The Right Frequency: How Radios Save Lives in Telluride

Photo: Dropping in to Upper Bear Creek with San Joaquin Peak (and Couloir) in the background.

In recent years, radios have been incorporated into backcountry riding cultures around the globe, most recently in Telluride, Colorado, where backcountry community leaders are encouraging all those riding in Bear Creek to use radios and get on the same channel. The BCA BC Link system is proving to be a valuable tool in preventing unintended human hazards from above. Locals have adopted a Bear Creek radio channel (currently channel 4, privacy code 4) to share info and prevent riders from dropping in on each other.

While it’s open to the public and easily accessible from Telluride resort, Bear Creek has often led unprepared out-of-bounds skiers into big trouble. Most of the winter finds the Bear Creek avalanche hazard as high or considerable–and respect for the terrain is even higher. The terrain is blind, complex and terminates in a dead-end drainage. This is no place for the competitive jockey habits of the Wasatch or Tetons. Skiing on top of another group poses a major hazard.

Matt Steen, former San Juan forecaster for the Colorado Avalanche Information Center, saw the need for a flexible, on-mountain group-think and has led the push in the last few years to get radios in the hands of both locals and visitors. “To be able to communicate with your group is an advantage, but communicating with everyone in your slide path or zone is invaluable. Thinking beyond our periphery and sharing good information gives us a big picture perspective.”

This attempt to integrate radios into backcountry habitude is a relatively new and powerful tool in avalanche avoidance. All the other tricks in our backcountry kits act in response to avalanches. As international ski operations specialist Doug Krause puts it, “We need a paradigm shift. Beacon, shovel, probe, airbag; these are all tools for managing an accident that has already happened. Radios are a tool for preventing accidents.” While radio protocol and practice in the Creek are still in their formative stages, this atmosphere is the perfect proving ground to work out the kinks and provide a model for other avalanche-prone areas.

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Image: Bear Creek Terrain in Winter, by Google Earth

“Everyone that ventures into avalanche terrain should strive to optimize communication with their partners,” said Krause. “Radios are the only effective way to communicate at a distance. Without them, you’re just some crazy dudes hooting and hollering at the forest and mountains.”

Bear Creek veteran Chris Drew agrees. “Radios allow me to stop in better safe spots and communicate when I lose sight of my partner.” Recently, Drew used radios on location to coordinate a ski descent with his crew and another group in two adjacent, walled-in couloirs that shared the same runout. With this vital information link, these groups shift from being adversarial (or completely blind to the other party’s existence) to collaborating toward a common goal. Instead of guessing and rushing a decision, groups with information can make good calls.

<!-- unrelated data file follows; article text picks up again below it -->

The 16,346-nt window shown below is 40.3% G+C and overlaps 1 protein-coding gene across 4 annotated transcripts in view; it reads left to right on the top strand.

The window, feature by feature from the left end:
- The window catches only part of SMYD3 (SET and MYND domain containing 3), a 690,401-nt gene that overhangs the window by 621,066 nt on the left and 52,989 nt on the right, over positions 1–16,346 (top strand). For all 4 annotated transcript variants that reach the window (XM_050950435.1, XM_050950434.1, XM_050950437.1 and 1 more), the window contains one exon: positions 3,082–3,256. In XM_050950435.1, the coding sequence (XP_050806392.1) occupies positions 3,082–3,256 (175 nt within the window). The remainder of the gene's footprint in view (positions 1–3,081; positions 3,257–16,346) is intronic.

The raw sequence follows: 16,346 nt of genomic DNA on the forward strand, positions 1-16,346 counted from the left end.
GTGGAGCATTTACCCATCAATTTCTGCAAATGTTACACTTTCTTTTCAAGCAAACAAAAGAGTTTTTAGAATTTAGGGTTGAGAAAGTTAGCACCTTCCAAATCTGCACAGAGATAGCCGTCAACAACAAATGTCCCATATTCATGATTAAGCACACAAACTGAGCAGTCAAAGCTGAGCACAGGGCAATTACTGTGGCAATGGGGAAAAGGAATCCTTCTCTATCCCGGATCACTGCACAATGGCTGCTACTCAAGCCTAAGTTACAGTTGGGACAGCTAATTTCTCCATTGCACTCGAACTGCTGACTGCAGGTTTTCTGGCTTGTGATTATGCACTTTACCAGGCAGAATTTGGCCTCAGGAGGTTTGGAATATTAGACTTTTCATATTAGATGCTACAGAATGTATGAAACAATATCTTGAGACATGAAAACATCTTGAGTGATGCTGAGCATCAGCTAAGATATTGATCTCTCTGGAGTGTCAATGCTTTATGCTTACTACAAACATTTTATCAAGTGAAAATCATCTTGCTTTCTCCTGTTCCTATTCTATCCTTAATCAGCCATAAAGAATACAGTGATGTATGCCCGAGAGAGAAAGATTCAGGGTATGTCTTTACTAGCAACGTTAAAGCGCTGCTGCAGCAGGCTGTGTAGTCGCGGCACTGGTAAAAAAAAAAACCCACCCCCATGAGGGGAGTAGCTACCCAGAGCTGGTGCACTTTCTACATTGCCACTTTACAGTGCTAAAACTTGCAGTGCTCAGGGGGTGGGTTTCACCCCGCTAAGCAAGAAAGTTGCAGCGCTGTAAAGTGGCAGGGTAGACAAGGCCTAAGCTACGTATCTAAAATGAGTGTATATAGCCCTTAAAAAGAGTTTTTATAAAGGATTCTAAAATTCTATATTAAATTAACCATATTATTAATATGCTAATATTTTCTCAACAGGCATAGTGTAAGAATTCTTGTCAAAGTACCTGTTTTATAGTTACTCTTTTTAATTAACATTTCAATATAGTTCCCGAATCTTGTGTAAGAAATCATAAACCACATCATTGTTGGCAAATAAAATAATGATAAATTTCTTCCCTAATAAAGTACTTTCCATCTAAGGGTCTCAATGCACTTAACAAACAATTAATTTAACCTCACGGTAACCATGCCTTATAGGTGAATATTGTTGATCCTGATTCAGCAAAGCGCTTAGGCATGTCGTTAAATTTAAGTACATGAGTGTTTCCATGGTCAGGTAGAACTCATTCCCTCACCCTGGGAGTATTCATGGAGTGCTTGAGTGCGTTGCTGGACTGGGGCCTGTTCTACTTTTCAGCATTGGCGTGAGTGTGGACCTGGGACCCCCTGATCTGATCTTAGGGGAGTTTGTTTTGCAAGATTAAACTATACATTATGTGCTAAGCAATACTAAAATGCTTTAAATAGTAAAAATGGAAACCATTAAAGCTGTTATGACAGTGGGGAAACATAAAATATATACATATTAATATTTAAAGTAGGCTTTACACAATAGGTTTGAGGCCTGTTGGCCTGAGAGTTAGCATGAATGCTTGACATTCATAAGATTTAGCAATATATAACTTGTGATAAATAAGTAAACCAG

The classic conundrum in the Creek occurs when your partner rolls in, goes out of sight and you can’t see the bottom of the slide path. What to do? The old “20 second count” doesn’t work if your buddy gets caught in an avalanche. It also doesn’t work if you drop in and trigger a slab on top of your unknowing partner. Concise radio communication removes the ambiguity.

When prevention fails and injury or avalanche strikes, a well-executed rescue can save a friend. This may be the biggest advantage to having a community empowered with radios and connected through a shared channel such as that used in Bear Creek. While a quick companion beacon rescue and solid shoveling technique are first and foremost, coordinating with other parties in the area could mean the difference between a night out and getting to safety.

Of course, there are pitfalls when tools are misused or used in place of sound situational awareness. Any rig is only as good as the monkey behind the wheel. The Telluride Mountain Club (TMC) and local skiers and riders are working through this process as they go. “The first step is getting everyone to carry radios,” says Steen. “The next step is to get everybody on the same channel. The final step is building consensus, developing simple protocols and getting everyone to participate.”

Community forums hosted by TMC offer an opportunity for folks to weigh in. Trial and error in the field provide direct feedback, which the community learns from together. The hope is that the shared channel will be the “running channel” for all groups. (Any long-winded and non-emergent conversations should take place on a predetermined “work channel” to minimize distraction for other radio users.) As these norms develop, a reliable system of communication will follow.

When asked how radios are most effective, Drew offered this, “Keep it short and to the point. Share info that relates to the current problem and plan to find a solution. Observe, think and then talk.” It is true that a radio has the potential to become a karaoke mic. If we let our own guard down, a radio is a false security blanket. But this comes with the territory when in avalanche terrain; just because a face didn’t slide under someone else doesn’t mean it won’t slide under you. Armed with avalanche training and carrying the right gear, the BC Link is an invaluable tool for gathering intel and executing the plan. Good information is the nutrition of aware minds, and with it comes better-informed decision making in avalanche terrain.

For a summary of common radio protocols, see “Two-Way Radio Protocols for the Backcountry Rider” in our handout, Human Factors and Group Communication.